The new members of the Committee make this even more difficult. Over a few cycles, we may start to understand how some people think or what they value. However, the makeup of the Committee changes. Art Briles mentioned, "When Archie Manning went off, I said we’re in trouble." Briles felt Archie Manning was likely a favorable Committee member because he suspected he watched more Southern teams. This season, the Committee no longer has Mike Gould, Pat Haden, Tom Osborne and Mike Tranghese. In their place are: Jeff Bower, Lloyd Carr, Herb Deromedi and Rob Mullens. If someone felt confident they could predict how the Committee worked in 2014 and 2015, it's possible the new members will view the teams or weigh certain factors differently. We really don't have any idea what matters.
Ed Feng, one of the top sports data analysts, showed how the championship game decision is fraught with uncertainty. I'd encourage everyone to read his article. If one slightly downgrades the potential boost from a championship game from 75% to 50%, then the championship game actually harms the Big 12.
The Division Format is a Huge Issue for Baylor
In an expanded Big 12, the conference would have to split into two divisions to have a championship game. The NCAA allows a Championship game in two situations: a) everyone in the league plays everyone, and the top two teams meet in a rematch championship game- think the 10 team Big 12 with Baylor v. TCU 2014 or OU-OK State 2015; b) teams are separated in two divisions, everyone in the division plays everyone else in that division, and the two division winners play a title game- think the Big 12 with the North & South from 1996-2010.
The Big 12 has a huge geographic imbalance. The six teams in Oklahoma and Texas are far stronger collectively than the other six teams. Kansas State has been great some seasons, and I do not want to doubt Bill Snyder, but that still leaves the rest of the North far weaker than the South. West Virginia has been a good team, but even KSU and WVU have been weaker than the modern Big 12 South(with TCU swapped for A&M) the last two years. KSU and WVU also have weaker recruiting classes than Texas, Oklahoma, Baylor, and TCU. That also says nothing of Kliff Kingsbury's' abilities and Tech's run in the middle of the last decade. And then there's Oklahoma State with impressive resources, a Big 12 title in 2012, and a team that was just in the Sugar Bowl.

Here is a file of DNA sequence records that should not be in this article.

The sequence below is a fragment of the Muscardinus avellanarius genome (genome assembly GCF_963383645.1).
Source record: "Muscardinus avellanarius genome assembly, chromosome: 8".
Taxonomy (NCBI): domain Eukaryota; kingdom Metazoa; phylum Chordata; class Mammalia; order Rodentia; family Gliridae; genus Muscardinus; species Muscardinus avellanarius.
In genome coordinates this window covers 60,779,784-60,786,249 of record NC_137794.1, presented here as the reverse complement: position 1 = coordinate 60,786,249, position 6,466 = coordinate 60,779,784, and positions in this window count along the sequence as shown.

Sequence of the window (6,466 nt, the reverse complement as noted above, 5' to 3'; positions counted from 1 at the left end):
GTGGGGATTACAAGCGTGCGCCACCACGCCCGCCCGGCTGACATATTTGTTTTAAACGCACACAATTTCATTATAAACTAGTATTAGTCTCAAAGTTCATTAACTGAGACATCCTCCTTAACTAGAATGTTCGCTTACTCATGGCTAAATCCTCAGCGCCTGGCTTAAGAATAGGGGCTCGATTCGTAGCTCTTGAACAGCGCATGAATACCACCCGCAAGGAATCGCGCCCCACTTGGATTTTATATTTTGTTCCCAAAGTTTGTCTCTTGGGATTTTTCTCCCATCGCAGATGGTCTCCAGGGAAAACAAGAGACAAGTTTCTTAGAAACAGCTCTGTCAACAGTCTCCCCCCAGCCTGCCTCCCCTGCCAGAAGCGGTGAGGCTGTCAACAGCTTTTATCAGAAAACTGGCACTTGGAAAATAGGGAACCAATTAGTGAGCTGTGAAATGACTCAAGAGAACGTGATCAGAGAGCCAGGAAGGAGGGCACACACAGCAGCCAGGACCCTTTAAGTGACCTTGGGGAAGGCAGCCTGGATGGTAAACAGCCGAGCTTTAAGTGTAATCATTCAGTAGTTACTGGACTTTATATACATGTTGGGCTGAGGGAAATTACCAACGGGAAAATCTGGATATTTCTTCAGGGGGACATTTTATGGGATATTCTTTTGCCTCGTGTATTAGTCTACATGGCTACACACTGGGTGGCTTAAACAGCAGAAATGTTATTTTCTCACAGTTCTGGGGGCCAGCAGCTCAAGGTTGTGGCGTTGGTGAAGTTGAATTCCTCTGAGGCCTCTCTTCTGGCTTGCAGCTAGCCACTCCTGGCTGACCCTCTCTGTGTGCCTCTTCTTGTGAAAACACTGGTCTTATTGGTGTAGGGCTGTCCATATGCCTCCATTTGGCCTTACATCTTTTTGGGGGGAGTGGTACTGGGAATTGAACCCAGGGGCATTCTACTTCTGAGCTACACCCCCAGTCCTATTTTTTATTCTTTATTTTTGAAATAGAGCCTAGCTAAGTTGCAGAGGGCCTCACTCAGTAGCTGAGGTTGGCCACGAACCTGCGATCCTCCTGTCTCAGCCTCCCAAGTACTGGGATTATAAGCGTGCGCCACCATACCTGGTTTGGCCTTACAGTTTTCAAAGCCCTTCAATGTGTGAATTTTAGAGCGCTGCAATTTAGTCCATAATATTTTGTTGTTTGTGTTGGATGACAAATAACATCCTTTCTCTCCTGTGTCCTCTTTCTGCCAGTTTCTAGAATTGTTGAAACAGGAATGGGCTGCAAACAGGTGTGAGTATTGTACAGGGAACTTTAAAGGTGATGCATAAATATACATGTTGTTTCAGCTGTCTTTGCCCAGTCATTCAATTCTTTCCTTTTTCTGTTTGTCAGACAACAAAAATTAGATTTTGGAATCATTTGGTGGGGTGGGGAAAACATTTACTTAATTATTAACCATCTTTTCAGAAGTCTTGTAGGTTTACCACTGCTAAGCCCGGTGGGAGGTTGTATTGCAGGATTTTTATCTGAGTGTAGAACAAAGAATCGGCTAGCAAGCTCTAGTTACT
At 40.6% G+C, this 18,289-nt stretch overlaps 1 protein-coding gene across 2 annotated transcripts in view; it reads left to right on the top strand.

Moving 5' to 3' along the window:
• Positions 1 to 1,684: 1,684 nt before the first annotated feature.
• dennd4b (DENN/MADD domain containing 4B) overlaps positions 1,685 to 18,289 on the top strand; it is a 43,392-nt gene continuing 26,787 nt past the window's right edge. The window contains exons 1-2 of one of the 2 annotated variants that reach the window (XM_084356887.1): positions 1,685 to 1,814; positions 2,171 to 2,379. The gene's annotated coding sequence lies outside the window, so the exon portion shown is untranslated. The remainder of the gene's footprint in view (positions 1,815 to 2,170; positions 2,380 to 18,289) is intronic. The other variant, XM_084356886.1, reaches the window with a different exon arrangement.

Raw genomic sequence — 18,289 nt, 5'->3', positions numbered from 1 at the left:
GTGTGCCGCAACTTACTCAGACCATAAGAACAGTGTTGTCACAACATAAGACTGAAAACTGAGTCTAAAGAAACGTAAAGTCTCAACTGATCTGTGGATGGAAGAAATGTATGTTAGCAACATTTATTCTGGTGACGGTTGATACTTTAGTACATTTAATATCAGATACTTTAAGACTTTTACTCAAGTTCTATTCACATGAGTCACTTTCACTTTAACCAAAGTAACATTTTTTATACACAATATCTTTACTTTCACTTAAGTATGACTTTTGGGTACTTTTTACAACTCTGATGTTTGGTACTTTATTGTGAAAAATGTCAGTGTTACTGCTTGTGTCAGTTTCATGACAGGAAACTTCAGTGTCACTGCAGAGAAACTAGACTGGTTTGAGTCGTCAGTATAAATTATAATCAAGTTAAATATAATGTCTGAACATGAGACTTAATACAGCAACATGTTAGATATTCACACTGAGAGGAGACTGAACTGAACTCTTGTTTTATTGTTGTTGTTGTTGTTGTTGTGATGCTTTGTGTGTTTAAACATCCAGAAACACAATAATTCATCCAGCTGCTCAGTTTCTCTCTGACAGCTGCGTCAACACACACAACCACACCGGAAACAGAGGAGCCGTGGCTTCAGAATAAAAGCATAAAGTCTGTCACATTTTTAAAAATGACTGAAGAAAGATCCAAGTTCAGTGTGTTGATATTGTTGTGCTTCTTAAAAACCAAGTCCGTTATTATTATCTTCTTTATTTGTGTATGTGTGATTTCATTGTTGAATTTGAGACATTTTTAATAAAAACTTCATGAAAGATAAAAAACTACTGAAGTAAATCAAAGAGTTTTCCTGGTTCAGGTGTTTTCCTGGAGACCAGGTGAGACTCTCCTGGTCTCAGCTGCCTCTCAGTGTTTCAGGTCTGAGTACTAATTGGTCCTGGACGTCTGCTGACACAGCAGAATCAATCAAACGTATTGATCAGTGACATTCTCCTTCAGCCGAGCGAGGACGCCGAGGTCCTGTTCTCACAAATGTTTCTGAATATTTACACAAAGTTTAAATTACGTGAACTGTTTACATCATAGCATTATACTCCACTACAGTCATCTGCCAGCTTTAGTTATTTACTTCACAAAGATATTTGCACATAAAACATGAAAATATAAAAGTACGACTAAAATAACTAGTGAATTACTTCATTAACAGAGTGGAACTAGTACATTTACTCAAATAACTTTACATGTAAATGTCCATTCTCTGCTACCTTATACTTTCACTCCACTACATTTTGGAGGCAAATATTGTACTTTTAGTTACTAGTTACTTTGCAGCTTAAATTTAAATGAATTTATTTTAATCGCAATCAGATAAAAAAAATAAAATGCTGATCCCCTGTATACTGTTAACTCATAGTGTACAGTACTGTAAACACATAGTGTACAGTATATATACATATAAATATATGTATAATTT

The league could try and split the teams in an East-West alignment, but that's tricky. Our friends from our Oklahoma State sister site have suggested an interesting alignment. However, I have some doubts about a 12 team conference splitting up the Southern schools. An expanded Big 12 will create an incentive for the schools outside Texas and Oklahoma to push for a North-South division where the South has all the Oklahoma and Texas schools because it would be easier to make the title game from that weaker North division . Several Southern schools would also want to stick together. Oklahoma and Texas are rivals and will probably want to play yearly. If Oklahoma has to stay with Texas, Oklahoma also probably has to stay with its in-state rival in Oklahoma State. While no other Southern school is probably looking to be devoid of a traditional football rival(yes Baylor and TCU are rivals). Given that scenario, at least a few of the would be Big 12 South teams have an incentive to stick together. This leads to an easier coalition for agreeing to a North-South split than a geographically odd but preferable division. Maybe one can craft an example of a different coalition, but I do not see it how the league approves one.
If the old Big 12 South comes back, Baylor would be left playing what have historically been, and are likely to be, the best teams going forward. If Baylor wins the Big 12 South, it will often play a Big 12 North opponent who is not a playoff contender. Beating this Big 12 North opponent would not give a boost to the Bears because they would not be a great opponent. From the Big 12's perspective, the worse division winner would often just have a chance to knock its better team out of the playoff.